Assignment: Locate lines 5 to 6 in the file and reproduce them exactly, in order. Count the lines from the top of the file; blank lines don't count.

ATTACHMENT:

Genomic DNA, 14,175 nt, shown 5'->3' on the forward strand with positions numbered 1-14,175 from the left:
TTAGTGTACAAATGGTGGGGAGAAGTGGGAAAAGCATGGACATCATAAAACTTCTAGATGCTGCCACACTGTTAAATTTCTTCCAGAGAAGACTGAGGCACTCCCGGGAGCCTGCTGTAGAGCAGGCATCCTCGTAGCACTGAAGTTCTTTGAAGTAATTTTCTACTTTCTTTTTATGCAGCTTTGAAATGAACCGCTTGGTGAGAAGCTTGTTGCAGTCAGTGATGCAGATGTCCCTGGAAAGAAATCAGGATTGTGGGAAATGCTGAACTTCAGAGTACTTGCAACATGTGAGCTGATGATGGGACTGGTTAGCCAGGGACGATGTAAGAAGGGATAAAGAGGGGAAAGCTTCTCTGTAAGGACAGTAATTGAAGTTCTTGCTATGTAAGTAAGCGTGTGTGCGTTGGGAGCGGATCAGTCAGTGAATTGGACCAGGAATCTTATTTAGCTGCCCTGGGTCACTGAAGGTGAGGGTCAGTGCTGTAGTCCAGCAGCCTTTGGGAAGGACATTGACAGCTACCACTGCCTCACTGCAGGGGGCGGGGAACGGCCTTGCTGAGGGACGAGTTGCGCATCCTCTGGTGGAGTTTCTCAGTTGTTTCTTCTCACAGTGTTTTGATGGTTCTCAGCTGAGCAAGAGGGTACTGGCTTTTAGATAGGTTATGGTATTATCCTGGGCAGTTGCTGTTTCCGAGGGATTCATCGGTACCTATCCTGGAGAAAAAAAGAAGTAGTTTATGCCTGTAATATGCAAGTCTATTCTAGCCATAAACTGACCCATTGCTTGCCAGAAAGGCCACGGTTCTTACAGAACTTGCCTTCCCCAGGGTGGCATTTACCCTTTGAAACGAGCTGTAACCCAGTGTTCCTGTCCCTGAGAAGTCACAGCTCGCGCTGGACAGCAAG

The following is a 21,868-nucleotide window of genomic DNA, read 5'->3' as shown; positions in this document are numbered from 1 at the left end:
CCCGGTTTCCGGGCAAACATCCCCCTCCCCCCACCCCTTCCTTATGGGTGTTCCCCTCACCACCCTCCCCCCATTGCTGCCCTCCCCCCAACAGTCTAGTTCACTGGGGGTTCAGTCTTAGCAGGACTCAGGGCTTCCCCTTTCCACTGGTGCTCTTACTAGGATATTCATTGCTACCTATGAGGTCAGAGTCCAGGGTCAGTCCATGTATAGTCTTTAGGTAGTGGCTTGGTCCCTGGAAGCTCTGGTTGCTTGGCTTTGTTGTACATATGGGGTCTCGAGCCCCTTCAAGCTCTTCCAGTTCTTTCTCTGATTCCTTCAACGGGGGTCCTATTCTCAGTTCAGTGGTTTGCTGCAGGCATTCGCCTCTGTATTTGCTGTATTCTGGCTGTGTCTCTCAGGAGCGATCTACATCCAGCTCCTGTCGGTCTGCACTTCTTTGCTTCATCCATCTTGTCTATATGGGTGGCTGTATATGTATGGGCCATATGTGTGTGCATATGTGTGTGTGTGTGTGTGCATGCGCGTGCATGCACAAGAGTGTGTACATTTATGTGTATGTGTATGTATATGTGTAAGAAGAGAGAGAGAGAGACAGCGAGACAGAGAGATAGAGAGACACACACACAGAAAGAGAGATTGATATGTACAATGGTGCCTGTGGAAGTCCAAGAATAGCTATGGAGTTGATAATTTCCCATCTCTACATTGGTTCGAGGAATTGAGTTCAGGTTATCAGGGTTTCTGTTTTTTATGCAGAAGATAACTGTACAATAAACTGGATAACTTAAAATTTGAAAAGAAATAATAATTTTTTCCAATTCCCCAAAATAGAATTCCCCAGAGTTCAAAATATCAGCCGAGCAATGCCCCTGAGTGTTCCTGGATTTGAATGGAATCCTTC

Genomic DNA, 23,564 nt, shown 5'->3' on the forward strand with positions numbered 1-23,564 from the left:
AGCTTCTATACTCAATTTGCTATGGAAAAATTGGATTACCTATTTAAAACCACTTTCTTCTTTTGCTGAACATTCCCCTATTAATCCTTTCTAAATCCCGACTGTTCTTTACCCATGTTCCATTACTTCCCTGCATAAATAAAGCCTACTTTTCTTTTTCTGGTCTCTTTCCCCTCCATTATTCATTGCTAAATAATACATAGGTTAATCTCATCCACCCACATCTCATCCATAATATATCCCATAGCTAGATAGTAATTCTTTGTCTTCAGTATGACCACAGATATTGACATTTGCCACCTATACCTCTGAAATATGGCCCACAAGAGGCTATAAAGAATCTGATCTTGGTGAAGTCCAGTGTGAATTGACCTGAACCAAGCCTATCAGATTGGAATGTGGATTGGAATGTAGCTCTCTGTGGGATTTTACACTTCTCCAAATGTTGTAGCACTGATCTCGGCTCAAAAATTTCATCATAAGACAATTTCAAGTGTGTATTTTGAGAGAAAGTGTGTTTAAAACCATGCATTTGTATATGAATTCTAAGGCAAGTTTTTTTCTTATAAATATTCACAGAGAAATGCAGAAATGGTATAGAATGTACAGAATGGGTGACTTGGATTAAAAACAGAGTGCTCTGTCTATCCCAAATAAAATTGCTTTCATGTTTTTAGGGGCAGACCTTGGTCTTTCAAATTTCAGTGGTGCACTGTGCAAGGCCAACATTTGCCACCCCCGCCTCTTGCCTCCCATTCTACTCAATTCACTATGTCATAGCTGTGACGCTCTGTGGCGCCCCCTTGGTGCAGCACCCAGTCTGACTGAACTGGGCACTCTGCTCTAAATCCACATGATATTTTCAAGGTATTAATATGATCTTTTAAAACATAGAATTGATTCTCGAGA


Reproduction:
Genomic DNA, 23,564 nt, shown 5'->3' on the forward strand with positions numbered 1-23,564 from the left:
AGCTTCTATACTCAATTTGCTATGGAAAAATTGGATTACCTATTTAAAACCACTTTCTTCTTTTGCTGAACATTCCCCTATTAATCCTTTCTAAATCCCGACTGTTCTTTACCCATGTTCCATTACTTCCCTGCATAAATAAAGCCTACTTTTCTTTTTCTGGTCTCTTTCCCCTCCATTATTCATTGCTAAATAATACATAGGTTAATCTCATCCACCCACATCTCATCCATAATATATCCCATAGCTAGATAGTAATTCTTTGTCTTCAGTATGACCACAGATATTGACATTTGCCACCTATACCTCTGAAATATGGCCCACAAGAGGCTATAAAGAATCTGATCTTGGTGAAGTCCAGTGTGAATTGACCTGAACCAAGCCTATCAGATTGGAATGTGGATTGGAATGTAGCTCTCTGTGGGATTTTACACTTCTCCAAATGTTGTAGCACTGATCTCGGCTCAAAAATTTCATCATAAGACAATTTCAAGTGTGTATTTTGAGAGAAAGTGTGTTTAAAACCATGCATTTGTATATGAATTCTAAGGCAAGTTTTTTTCTTATAAATATTCACAGAGAAATGCAGAAATGGTATAGAATGTACAGAATGGGTGACTTGGATTAAAAACAGAGTGCTCTGTCTATCCCAAATAAAATTGCTTTCATGTTTTTAGGGGCAGACCTTGGTCTTTCAAATTTCAGTGGTGCACTGTGCAAGGCCAACATTTGCCACCCCCGCCTCTTGCCTCCCATTCTACTCAATTCACTATGTCATAGCTGTGACGCTCTGTGGCGCCCCCTTGGTGCAGCACCCAGTCTGACTGAACTGGGCACTCTGCTCTAAATCCACATGATATTTTCAAGGTATTAATATGATCTTTTAAAACATAGAATTGATTCTCGAGA